By Mayo Clinic Staff Hundreds of fad diets, weight-loss programs and outright scams promise quick and easy weight loss. However, the foundation of successful weight loss remains a healthy, calorie-controlled diet combined with increased physical activity. For successful, long-term weight loss, you must make permanent changes in your lifestyle and health habits. How do you make those permanent changes?
Is it because some number on a scale is really that important and meaningful in and of itself? What this means in concrete terms will be different for everyone. It may involve solving or preventing medical problems; living to see children and grandchildren grow up; having the ability to do activities that you enjoy or need to do ; or looking in a mirror or going out in public without feeling like some kind of escapee from a circus side show act.
But whatever your real goals might be, losing weight is just one thing that will help you achieve those goals. Maintaining your motivation for a long-term project like weight loss means clearly picturing the real reasons for all of your hard work.
If you make the mistake of getting the means confused with the ends, at least two major problems can develop: You may develop weight loss tunnel vision. Emotional eating, here you come. This involves the incorrect belief that you need to lose the weight first, before you can do anything else about reaching your actual goals.
This is a tragic mistake. Many people go back to their old ways at this point, regaining the lost weight. To avoid these problems and others, you need to prepare your Weight Loss Vision Statement right now! Writing Your Weight Loss Vision Statement A comprehensive and wide-ranging Vision Statement sets the stage for everything that follows in your weight loss efforts.
This Vision Statement can and should provide both inspiration and direction. Inspiration Your Vision Statement should tell you why you want to lose weight or get fit, and why the hard work and effort to accomplish your goal is worth it.
Your answers to these "why" questions can include some "general" elements feeling good about yourself, being around for your grandkids, being a good role model, having the career or relationship you really want, etcbut as much as possible, the big picture you paint here should have specific details.
You can generate this detail by asking yourself questions like: What do I want my life to look like in 1, 5 or 10 years? Explain what you want to be doing, the roles you want to take on, how you want to see yourself, etc. What would my ideal days look like? What personal values love, human connection, security, independence, comfort, variety, interest, excitement, contribution to society, family, career success, etc.
The questions are just tools you can use to get yourself thinking. It should also include your beliefs about why losing weight is crucial to meeting your "big picture" goals.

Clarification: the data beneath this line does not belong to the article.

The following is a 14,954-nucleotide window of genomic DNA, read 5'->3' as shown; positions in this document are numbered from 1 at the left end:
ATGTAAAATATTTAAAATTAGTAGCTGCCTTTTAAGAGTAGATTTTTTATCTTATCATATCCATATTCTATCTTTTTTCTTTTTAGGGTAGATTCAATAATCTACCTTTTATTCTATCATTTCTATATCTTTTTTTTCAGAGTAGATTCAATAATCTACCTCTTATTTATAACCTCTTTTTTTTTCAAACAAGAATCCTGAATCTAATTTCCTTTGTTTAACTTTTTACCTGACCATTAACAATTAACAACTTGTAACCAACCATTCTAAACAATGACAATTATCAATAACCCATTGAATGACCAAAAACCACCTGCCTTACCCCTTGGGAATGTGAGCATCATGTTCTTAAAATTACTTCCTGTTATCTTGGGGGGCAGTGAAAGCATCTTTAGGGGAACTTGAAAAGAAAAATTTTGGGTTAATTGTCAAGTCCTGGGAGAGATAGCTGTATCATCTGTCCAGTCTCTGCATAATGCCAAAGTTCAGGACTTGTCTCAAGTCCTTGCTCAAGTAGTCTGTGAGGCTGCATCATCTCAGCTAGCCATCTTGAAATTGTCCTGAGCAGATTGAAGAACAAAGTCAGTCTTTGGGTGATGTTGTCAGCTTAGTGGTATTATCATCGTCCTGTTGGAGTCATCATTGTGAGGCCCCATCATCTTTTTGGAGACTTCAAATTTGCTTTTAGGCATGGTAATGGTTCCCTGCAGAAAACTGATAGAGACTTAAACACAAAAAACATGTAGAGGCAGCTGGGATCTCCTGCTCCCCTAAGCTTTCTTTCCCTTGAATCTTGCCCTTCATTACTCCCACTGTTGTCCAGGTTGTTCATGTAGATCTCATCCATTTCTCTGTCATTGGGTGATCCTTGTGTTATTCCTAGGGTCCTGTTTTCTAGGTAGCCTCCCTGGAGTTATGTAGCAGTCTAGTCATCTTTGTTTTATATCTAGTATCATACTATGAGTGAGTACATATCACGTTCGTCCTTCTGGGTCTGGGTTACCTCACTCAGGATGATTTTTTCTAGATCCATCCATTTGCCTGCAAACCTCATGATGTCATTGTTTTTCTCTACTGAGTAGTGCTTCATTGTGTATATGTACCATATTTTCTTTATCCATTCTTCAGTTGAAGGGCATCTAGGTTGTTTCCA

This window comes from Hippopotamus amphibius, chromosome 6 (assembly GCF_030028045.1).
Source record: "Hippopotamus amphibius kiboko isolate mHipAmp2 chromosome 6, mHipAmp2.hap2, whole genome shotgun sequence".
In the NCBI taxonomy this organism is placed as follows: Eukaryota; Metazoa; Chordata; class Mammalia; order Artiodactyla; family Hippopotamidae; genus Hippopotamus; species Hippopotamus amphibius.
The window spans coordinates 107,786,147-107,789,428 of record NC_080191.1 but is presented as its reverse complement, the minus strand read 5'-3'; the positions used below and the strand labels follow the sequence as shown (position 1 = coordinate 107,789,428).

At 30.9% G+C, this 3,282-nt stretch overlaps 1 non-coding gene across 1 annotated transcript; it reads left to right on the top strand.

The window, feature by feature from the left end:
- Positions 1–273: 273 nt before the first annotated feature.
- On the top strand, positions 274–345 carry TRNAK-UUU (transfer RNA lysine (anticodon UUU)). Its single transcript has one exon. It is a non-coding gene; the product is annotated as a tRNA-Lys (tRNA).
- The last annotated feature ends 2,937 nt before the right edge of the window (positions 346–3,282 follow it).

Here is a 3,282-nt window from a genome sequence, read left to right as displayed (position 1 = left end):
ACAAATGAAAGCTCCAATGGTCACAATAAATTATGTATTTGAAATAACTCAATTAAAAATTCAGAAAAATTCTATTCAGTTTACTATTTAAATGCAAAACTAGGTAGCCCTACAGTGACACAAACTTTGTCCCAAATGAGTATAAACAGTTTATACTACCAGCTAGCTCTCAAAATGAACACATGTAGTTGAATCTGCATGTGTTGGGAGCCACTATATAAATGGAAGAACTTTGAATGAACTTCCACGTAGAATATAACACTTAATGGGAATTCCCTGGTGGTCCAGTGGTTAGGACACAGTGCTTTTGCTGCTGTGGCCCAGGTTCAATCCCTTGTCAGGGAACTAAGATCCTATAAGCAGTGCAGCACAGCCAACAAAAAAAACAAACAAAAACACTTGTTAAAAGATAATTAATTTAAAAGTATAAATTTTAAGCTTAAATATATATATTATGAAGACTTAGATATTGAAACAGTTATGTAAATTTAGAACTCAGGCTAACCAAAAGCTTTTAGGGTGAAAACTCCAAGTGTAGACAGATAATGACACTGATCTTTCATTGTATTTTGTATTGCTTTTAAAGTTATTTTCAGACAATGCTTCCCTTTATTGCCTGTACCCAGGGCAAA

Direction Your Vision Statement should tell you what else besides your weight needs to change within yourself and your life to help you get from where you are now to where you want to be. For example, you could take the list of ranked values you created above and compare that to the values that appear to be guiding your life right now; you could compare your ideal day to your typical day now.
It is crucial NOT to get down on yourself over the way things are now. Make sure you are focusing on what you CAN do to change your life as you see fit.
Your Vision Statement should be in writing. Use your Vision Statement regularly to remind yourself why you are committed to your weight loss plans, especially on those hard days. For more ideas you can use to prepare your Vision Statement, see:Whether it was pounds or inches lost or how my clothing fit, setting a measurable goal was key to achieving it.
My measurable goal was 25 pounds at a healthy rate of a half-pound to a pound per week. I tracked my progress by writing down each half-pound lost, which broke down my goal into smaller ones. I saw little victories right off the bat.
Take a minute right now to rethink your weight loss goals, and remember you are in this journey for the long haul. Accept that healthy weight loss is slow and steady.
Your goal is to lose a pound. Wouldn't it be nice if you knew exactly what to do to lose weight successfully? What you need is a fitness tracker and a smart goal!
S.M.A.R.T. is an acronym to remind you how to set a goal that maps out exactly what you need to do. These goals are Specific, Measurable, Attainable, Relevant, and Time-bound.
Research suggests that a % weight loss is attainable for most overweight people. A measurable, attainable goal could be, “I will lose 7% of my body weight.” Relevant. Weight-loss goals can mean the difference between success and failure.
Realistic, well-planned weight-loss goals keep you focused and motivated. They provide a plan for change as you transition to a healthier lifestyle.
But not all weight-loss goals are helpful. Unrealistic and overly aggressive weight-loss goals can undermine your efforts. 1. Write down one specific goal.
For example, “Lose 60 pounds in 12 months”. 2. Break down your goal into smaller chunks. If you want to lose 60 pounds in 12 months, how much on average will you need to lose in a month?
In a week? In this example, you’ll need to lose an average of pounds per week. 3. Set benchmarks for yourself.